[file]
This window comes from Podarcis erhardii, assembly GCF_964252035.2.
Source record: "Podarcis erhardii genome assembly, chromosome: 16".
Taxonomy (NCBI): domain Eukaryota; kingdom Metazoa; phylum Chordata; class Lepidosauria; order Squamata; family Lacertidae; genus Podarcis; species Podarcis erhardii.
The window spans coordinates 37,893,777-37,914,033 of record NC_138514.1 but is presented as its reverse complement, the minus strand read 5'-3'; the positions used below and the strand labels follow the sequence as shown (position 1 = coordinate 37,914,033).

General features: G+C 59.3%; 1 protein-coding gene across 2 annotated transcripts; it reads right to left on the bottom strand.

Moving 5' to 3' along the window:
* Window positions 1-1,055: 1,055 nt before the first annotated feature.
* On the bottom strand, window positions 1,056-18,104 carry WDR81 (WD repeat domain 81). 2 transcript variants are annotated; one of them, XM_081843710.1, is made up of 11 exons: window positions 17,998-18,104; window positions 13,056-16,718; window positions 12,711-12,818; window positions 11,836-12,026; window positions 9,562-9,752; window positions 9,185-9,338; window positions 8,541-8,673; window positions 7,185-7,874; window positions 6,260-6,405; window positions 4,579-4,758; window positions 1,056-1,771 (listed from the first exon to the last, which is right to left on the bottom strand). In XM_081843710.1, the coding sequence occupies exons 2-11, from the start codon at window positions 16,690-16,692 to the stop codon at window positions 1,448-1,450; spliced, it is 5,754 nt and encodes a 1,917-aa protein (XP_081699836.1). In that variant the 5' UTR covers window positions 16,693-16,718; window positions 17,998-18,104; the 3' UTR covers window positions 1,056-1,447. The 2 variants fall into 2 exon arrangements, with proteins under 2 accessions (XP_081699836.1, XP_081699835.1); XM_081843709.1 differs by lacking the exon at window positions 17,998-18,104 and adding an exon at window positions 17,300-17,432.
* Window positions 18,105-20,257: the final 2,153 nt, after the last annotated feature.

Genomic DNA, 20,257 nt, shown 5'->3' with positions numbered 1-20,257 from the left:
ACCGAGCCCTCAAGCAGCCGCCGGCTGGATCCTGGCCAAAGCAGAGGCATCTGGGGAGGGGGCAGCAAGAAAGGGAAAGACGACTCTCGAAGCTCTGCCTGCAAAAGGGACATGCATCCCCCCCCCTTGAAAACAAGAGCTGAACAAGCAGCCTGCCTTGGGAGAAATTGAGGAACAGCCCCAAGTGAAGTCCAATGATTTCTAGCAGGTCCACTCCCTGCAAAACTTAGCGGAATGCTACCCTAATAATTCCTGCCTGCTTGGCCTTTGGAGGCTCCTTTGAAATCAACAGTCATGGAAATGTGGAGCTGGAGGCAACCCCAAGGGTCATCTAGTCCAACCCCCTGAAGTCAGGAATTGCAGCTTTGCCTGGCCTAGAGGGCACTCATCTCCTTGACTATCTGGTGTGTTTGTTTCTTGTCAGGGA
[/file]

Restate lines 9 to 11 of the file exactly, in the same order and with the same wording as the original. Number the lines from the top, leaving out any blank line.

* Window positions 18,105-20,257: the final 2,153 nt, after the last annotated feature.

Genomic DNA, 20,257 nt, shown 5'->3' with positions numbered 1-20,257 from the left:
ACCGAGCCCTCAAGCAGCCGCCGGCTGGATCCTGGCCAAAGCAGAGGCATCTGGGGAGGGGGCAGCAAGAAAGGGAAAGACGACTCTCGAAGCTCTGCCTGCAAAAGGGACATGCATCCCCCCCCCTTGAAAACAAGAGCTGAACAAGCAGCCTGCCTTGGGAGAAATTGAGGAACAGCCCCAAGTGAAGTCCAATGATTTCTAGCAGGTCCACTCCCTGCAAAACTTAGCGGAATGCTACCCTAATAATTCCTGCCTGCTTGGCCTTTGGAGGCTCCTTTGAAATCAACAGTCATGGAAATGTGGAGCTGGAGGCAACCCCAAGGGTCATCTAGTCCAACCCCCTGAAGTCAGGAATTGCAGCTTTGCCTGGCCTAGAGGGCACTCATCTCCTTGACTATCTGGTGTGTTTGTTTCTTGTCAGGGA